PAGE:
2. Parallel and Harmonious lines of energy. Generally, when we speak of line in dance, we are referring to the external plastique. But this is just the tip of the iceberg. There is a line of energy that comes through your eyes, through your heart, through your fingertips and through your feet. These lines must move in harmony and awareness of each other or in a conscious disharmony which is sometimes used to make an artistic statement . You may think of these lines of energy as musical notes that ebb and flow, but must be sustained throughout the phrase of movement. You are dancing, channeling, these lines of energy. They come through you from the other world and the lines of energy, especially through your eyes, are rooted to your ancestors.

3. Perfection vs. Imperfection. Perfection is a paradox. We must strive for it, while keeping in mind that it is not the goal. Union with the divine is the goal and that does not require perfect turnout, perfect proportions or a perfect smile. Perfection can lead us forward, but we must not let it lead us astray. Our perceived imperfections are the doorway to our humanity. As a dear friend of mine once said, “Nobody gives a damn about seeing you dance. They want to see themselves through you.” Our humanity, our striving for what is unattainable, our vulnerability, allows others in. Perfection is superficially attractive, but ultimately alienating, sterile and boring.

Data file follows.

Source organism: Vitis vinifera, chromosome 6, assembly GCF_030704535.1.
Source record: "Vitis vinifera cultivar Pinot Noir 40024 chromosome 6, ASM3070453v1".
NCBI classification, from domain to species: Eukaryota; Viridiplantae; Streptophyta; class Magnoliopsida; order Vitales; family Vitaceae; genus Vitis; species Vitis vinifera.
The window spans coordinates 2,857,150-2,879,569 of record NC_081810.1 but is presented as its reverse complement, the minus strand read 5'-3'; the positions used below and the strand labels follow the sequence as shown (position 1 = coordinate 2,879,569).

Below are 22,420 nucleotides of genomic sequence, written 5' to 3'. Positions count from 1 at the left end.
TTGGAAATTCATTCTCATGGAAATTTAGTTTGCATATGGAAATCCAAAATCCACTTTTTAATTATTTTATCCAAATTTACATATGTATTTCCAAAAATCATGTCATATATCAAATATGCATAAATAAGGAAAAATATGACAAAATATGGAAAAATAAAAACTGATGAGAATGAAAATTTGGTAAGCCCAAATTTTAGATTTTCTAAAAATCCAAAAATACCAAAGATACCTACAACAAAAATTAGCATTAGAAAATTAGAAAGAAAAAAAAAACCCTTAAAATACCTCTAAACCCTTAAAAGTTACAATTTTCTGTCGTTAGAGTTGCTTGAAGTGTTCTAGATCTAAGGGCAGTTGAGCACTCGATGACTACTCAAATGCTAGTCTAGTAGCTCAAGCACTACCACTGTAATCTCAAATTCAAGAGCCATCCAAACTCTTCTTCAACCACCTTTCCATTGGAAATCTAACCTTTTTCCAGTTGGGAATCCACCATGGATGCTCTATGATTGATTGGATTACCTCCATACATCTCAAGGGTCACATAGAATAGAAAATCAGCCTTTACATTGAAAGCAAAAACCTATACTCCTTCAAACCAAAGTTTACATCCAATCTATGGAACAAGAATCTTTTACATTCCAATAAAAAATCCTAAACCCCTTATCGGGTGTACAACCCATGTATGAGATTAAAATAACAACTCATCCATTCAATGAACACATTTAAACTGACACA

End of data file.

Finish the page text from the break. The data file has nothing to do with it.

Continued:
4. Magic. There are two types of magic: that of the magician and that of the shaman. Both must dance together. The magician’s magic is that of creating an illusion. Drawing the observer’s eye toward what you want them to see. A principal dancer is not one without flaw. She is one who has mastered this art of illusion. Your dancing is not only about you. It is about what you can point to. This requires an active imagination. If you are preoccupied with thoughts of yourself, you will not be able to take the audience very far. You must create a whole world, a whole universe, and then take them there. Often, I will give a step in class and people will start doing it in a headless sort of way without giving a thought to the illusion. They want to do it right, but if you are not creating an illusion, no matter how “right” you do the step, it will not be dancing.